Walter Crane Wallpaper Designs
Walter Crane's illustrations for children's books are magnificent decorations on a small scale; but his gifts as an ornamental designer and decorator are also apparentin his Arts and Crafts wallpaper designs.
Crane designed many exquisite patterns of Victorian wallpaper, some which are still reproduced today to decorate homes. These wall coverings — handsome, dignified, and decorative — still occupy a first place in Victorian style houses where the decorative quality of woodwork and furniture can stand their massive weight, sturdy, vigorous line, and handsome rendering. They do, however, require for the most part, heavy massive woodwork, wainscoting to chair rails, deep toned colors in hangings and upholstery, and decorative chairs of the later periods. Nevertheless, their adaptation to more modern homes can be made with care and thought.
In the 1870s there was a demand for original designs by English decorative artists, who up to this time had never thought of designing wallpaper. Chief among these was Walter Crane, whose first design was a nursery wallpaper for Jeffrey & Co., which was followed the next year by the "Margarete" decoration, exhibited at the Philadelphia Exhibition of 1876. In this the daisy was chosen as the motif of the design in the Chaucerian sense.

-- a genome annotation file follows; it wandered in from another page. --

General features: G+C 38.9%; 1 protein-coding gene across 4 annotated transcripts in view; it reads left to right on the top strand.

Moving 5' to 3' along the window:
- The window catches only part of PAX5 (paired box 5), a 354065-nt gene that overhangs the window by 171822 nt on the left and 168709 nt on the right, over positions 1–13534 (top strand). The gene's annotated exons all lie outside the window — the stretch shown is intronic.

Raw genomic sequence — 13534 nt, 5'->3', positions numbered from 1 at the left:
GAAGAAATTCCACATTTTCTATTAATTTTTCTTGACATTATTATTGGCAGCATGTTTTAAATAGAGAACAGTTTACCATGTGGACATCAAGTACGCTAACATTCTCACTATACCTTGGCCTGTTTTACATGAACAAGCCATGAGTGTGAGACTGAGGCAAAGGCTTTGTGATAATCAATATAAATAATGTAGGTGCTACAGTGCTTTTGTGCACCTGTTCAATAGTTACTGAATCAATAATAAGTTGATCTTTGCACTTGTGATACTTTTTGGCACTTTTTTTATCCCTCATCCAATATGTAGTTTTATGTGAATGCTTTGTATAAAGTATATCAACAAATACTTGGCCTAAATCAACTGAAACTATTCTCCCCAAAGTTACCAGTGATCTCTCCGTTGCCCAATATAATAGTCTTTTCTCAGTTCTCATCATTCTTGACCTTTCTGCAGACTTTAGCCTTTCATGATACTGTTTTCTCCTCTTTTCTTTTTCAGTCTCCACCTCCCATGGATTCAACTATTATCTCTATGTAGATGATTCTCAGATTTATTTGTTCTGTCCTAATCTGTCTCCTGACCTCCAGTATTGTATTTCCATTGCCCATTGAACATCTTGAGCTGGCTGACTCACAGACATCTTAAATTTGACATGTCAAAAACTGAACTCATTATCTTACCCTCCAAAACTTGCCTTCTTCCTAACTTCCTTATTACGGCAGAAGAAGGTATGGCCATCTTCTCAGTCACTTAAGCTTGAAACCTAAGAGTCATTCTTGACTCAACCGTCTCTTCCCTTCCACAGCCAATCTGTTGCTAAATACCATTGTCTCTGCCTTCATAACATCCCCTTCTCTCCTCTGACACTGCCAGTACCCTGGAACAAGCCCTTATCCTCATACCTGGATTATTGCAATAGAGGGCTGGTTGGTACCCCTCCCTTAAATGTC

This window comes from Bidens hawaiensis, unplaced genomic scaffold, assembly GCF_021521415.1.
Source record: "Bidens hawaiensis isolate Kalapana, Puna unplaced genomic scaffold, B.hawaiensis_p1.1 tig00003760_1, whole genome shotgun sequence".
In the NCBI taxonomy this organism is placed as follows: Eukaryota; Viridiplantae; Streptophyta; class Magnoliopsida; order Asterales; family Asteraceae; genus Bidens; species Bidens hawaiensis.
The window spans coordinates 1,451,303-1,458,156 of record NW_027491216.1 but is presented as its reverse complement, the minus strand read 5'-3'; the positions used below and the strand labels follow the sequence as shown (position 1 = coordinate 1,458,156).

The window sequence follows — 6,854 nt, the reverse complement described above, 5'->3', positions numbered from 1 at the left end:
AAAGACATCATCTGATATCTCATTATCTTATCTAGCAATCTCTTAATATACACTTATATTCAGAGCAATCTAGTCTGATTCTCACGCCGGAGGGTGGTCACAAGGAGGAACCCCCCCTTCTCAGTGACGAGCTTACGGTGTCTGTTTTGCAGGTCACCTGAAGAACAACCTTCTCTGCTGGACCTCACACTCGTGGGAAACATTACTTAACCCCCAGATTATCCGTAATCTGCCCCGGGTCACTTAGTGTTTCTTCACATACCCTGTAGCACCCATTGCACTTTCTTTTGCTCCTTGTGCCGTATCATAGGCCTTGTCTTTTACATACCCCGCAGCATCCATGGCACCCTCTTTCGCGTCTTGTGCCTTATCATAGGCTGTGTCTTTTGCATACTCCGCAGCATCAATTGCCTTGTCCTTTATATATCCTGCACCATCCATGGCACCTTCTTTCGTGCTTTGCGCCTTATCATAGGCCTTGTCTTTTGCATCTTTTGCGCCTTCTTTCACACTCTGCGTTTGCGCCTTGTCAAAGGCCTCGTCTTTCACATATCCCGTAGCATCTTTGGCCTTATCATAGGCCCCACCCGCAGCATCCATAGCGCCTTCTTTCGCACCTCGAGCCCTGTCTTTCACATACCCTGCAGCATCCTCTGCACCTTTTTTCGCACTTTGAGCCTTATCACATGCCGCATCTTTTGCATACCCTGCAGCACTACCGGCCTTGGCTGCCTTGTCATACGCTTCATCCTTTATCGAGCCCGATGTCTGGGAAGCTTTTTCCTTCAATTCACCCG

"As she that is of floures flour,
Fulfilled of all virtue and honour,
And ever alike fair and fresh of hue."
Crane's design received a special award accompanied with the pronouncement "that it was given for the great excellence and chastity of design connected with exceedingly harmonious colouring, altogether a most artistic exhibit of the large decorative effect which is possible with this material in the hands of a clever designer."